Anaesthetic pre-assessment



All patients will be reviewed by an anaesthetist prior to their surgery.

This generally occurs on the morning of the operation by the anaesthetist who will be looking after the patient. It is a time for the anaesthetist to undertake a systematic review of the patient, review any investigations and arrange urgent ones if essential to proceeding with surgery safely.

It is also an essential time to explain the anaesthetic approaches available and explain the relevant benefits and risks of each to allow a shared decision to be reached with informed consent.

Elective vs emergency

Pre-op assessment is similar in the elective and the emergency setting however there are some key differences.

Patients booked for emergency procedures will usually not have the benefit of being reviewed in a pre-assessment clinic. They may have undiagnosed and poorly controlled conditions that increase peri-operative risk.

There is also limited time for optimisation in the emergency setting and it can sometimes be challenging to balance optimisation of a clinical condition versus urgency of surgery. It is important to keep the patient, and if this is not possible their next of kin, involved in these often difficult decisions. 

Structured approach

Anaesthetic pre-op assessment requires a clear and structured approach.

A structured approach ensures key details are not missed. As with any patient interaction begin with an introduction. Confirm the patient’s identity, the planned procedure and why it is required. Briefly explain the purpose of the pre-operative assessment.

Below we will discuss aspects of a routine pre-op assessment, highlighting certain points of particular importance.

Previous anaesthetic history

Take a full history of patients’ previous anaesthetics, whether they were general or regional and how they found the experience.

This is an important part of the assessment - key to the safe administration of anaesthetics. It is important to ask specifically about common and serious problems as outlined below.

Post operative nausea & vomiting

This is a relatively common side effect of general anaesthesia. It is important to ask about this and if the patient is concerned, to reassure them that there are specific steps that can be taken to reduce the chance of it happening. These steps include using regional anaesthesia where possible, use of more than one antiemetic and use of TIVA (total intravenous anaesthesia).  

Difficult airway

It is important to ask patients about this and also review old anaesthetic charts to see if airway management has been an issue and if so what approach worked and what didn’t. Patients who have difficult airways may have an alert in the notes and also carry around a card to give to healthcare professionals. 

Malignant hyperthermia

Patients may not know the terminology 'malignant hyperthermia' and be vague in their description. Often they have other family members affected and have undergone specific testing.

Suxamethomium apnoea

Patients may be vague about this explaining “it took a while for me to wake up”. As with malignant hyperthermia they may have other family members affected and undergone specific testing.

Family history of issues with anaesthesia

It is important to ask about family history of any adverse reactions to anaesthesia particularly for patients who have not had anaesthetics in the past. Patients should be asked about a family history of suxamethonium apnoea or malignant hyperthermia.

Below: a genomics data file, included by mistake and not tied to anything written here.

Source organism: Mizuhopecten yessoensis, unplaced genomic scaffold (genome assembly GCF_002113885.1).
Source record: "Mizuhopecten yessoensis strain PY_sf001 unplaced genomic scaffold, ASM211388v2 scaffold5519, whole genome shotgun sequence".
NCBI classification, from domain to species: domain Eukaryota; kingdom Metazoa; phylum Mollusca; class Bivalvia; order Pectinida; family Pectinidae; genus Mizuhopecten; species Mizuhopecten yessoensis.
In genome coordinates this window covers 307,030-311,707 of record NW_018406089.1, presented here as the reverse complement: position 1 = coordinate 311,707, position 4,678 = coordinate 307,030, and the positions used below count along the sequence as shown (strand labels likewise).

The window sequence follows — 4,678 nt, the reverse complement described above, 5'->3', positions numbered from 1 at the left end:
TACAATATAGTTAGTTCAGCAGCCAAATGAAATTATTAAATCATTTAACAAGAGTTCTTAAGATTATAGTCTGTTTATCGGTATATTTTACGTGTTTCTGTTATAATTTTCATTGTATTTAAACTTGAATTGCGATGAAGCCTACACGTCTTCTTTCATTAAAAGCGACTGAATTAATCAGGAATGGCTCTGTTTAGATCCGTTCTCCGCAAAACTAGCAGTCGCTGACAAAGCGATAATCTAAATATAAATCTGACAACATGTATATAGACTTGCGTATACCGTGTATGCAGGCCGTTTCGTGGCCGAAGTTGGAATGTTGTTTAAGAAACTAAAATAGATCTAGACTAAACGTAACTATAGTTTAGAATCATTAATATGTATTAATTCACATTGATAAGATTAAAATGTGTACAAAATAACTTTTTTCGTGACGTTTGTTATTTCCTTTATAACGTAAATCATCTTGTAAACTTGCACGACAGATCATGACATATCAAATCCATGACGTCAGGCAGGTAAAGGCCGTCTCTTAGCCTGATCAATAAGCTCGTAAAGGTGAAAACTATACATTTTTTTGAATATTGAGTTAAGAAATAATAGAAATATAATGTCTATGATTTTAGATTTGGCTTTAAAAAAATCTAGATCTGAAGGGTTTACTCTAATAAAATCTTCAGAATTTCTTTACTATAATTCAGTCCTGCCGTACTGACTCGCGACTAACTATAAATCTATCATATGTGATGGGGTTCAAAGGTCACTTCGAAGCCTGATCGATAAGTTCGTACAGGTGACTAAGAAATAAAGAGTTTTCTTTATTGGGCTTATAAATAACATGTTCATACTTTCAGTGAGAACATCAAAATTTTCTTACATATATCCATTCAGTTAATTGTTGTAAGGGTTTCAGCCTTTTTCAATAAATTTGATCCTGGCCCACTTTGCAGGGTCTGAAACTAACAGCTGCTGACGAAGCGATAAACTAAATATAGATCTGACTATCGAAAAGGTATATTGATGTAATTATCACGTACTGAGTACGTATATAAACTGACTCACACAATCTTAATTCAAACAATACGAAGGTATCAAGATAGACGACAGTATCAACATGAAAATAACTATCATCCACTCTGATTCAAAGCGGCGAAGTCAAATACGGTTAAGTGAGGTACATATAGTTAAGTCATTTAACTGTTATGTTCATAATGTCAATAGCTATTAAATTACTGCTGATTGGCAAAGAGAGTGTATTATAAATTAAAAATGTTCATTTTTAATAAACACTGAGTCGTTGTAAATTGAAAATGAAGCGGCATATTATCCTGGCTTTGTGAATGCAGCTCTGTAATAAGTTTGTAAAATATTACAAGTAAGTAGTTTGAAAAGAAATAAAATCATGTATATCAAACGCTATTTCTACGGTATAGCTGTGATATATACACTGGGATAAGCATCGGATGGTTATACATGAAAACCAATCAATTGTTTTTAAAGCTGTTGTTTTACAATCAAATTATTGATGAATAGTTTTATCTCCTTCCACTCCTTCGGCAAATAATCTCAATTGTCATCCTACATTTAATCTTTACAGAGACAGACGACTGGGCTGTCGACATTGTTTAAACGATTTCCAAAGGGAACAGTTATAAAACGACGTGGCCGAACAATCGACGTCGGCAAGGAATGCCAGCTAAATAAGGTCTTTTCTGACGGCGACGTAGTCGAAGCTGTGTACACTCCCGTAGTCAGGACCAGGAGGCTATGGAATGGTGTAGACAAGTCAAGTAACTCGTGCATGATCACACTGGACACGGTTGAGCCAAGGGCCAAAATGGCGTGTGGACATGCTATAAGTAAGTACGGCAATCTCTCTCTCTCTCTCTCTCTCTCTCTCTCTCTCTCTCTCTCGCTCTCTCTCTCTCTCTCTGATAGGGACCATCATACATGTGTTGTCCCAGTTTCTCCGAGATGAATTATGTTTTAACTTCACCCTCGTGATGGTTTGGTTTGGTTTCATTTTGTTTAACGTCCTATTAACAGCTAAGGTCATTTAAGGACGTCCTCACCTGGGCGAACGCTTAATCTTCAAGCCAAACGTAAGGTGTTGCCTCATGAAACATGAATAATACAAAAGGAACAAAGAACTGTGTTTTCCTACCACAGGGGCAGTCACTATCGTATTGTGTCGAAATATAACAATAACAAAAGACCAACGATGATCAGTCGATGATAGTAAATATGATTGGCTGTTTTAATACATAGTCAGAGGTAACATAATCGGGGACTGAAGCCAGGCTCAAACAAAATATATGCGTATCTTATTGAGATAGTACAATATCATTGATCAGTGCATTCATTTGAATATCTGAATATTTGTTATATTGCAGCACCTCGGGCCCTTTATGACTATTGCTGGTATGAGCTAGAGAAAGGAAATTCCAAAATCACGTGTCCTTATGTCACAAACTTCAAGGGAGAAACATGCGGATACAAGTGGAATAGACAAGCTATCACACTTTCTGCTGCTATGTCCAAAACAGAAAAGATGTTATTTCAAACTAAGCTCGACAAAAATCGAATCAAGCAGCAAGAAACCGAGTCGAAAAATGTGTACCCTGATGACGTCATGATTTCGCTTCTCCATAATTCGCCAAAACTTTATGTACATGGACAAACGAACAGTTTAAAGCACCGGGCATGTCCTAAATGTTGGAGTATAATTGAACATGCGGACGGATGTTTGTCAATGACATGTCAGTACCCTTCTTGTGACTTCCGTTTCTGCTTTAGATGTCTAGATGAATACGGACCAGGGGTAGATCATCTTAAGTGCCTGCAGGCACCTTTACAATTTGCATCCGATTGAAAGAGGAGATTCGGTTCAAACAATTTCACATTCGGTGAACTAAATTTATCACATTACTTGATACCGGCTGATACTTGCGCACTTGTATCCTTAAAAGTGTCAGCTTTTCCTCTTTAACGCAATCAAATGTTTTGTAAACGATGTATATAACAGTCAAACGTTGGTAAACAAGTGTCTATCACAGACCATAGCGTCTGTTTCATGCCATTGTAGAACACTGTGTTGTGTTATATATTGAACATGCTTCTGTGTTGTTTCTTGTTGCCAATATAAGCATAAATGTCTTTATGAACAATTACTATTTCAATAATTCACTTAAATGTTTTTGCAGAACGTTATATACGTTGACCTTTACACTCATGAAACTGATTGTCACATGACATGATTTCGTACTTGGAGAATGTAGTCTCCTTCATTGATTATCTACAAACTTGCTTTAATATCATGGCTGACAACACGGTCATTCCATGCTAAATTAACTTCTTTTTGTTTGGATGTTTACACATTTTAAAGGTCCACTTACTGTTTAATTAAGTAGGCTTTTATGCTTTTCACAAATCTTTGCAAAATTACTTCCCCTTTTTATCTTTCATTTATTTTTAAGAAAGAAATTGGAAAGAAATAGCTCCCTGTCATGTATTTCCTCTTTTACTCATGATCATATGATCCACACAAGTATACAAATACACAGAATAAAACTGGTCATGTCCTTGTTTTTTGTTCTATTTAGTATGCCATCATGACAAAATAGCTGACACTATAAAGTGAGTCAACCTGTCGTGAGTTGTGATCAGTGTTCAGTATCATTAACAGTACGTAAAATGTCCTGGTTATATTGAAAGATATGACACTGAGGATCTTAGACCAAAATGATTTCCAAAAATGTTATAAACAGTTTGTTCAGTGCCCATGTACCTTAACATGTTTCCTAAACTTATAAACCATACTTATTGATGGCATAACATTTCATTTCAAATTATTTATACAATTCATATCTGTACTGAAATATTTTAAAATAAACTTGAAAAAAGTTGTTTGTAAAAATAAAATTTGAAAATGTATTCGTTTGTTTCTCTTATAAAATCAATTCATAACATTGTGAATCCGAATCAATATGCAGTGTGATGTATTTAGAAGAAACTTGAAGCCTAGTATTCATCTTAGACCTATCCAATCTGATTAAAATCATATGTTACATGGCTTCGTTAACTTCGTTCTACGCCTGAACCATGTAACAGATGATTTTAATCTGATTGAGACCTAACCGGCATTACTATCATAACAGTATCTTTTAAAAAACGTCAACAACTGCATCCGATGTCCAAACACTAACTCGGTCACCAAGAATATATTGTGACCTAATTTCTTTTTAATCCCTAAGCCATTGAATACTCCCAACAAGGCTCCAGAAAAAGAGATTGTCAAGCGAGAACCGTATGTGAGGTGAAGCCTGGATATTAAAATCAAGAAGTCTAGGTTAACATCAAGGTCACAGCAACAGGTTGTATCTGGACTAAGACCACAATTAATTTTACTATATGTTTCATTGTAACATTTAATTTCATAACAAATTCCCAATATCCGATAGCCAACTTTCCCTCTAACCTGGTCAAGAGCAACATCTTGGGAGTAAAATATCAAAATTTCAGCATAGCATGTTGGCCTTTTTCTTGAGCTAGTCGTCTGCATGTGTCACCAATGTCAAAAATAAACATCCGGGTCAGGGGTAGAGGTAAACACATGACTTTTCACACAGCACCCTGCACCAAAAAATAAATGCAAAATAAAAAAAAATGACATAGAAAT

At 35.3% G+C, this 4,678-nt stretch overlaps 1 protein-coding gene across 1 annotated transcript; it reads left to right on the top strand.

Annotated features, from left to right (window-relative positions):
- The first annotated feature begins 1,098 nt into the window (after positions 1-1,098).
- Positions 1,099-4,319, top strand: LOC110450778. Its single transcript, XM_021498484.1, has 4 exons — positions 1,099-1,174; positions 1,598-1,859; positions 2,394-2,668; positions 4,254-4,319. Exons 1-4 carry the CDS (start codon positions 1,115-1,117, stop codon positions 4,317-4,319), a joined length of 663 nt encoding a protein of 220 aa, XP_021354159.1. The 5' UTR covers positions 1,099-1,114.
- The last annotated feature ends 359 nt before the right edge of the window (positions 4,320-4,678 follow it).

NOTE: Patients who have had a serious complication associated with anaesthesia should have a letter given to them and a copy kept in the notes with details on what occurred and advice for future anaesthetics. 

Past medical history

A detailed past medical history is required to identify risk factors for poor outcomes and adjust the anaesthetic plan.

A detailed systematic organ review should be conducted with a focus on how affected the patient is by each of these in order to assess severity of disease. It is useful to ask about any recent illnesses or admissions to hospital. Below we will outline a framework and highlight common and important co-morbidities to discuss.

Cardiovascular disease 

  • Hypertension: Is it well controlled, what anti-hypertensives do they take, is there end organ dysfunction?
  • Atrial fibrillation: Are they on anticoagulants, have they had a stroke or other thrombotic complications?
  • Cardiovascular disease: Have they had and MI? When and how it was treated, are they on dual antiplatelets for a drug eluting stent, have they had a recent angiogram &/or ECHO? Also establish if there is a history of angina, syncope, orthopnoea, paroxysmal nocturnal dyspnoea. 

Respiratory disease 

  • Asthma/COPD: Frequency of exacerbations, time of last chest infection/exacerbation, admissions to hospital &/or ICU, frequency of symptoms and inhaler use?
  • Obstructive sleep apnoea: Do they use overnight CPAP and if so have they brought their CPAP machine to hospital?


Identify whether the patient has insulin dependant diabetes or not and their level of control. Review blood sugars, HbA1c and medications. It is important to make a brief assessment of end organ damage (cardiovascular disease, nephropathy, neuropathy, retinopathy).

Gastrointestinal system

  • Gastro-oesophageal reflux disease: This is important in regards to airway management. It is important to find out if it is well controlled or not by asking how often this affects the patient, what triggers it (e.g. certain foods or lying flat), whether does acidic fluid or food actually come up into the mouth and how bad has it been recently. Patients may be on a proton pump inhibitor or H2 receptor antagonists, if they are, make sure they have had their regular dose.  
  • Bowel obstruction: Patients with bowel obstruction should have an NG tube placed and fully aspirated prior to induction of general anaesthesia.


Assess the severity of disease. If they have end stage renal disease find out if they are on renal replacement therapy and if so what and how often, if they have a fluid restriction and if they produce urine. 


  • Stroke/TIA: Ask whether a functional deficit remains and if they are on anticoagulation or antiplatelets.
  • Epilepsy: Ask about the type of epilepsy, how well controlled it is and what medications they take.
  • Dementia & delirium: There may be issues around capacity and consent, operations often precipitate or worsen delirium.


If musculoskeletal disease affects the cervical spine mobility or stability and mouth opening it has potentially serious implications on airway management e.g. rheumatoid arthritis, ankylosing spondylitis.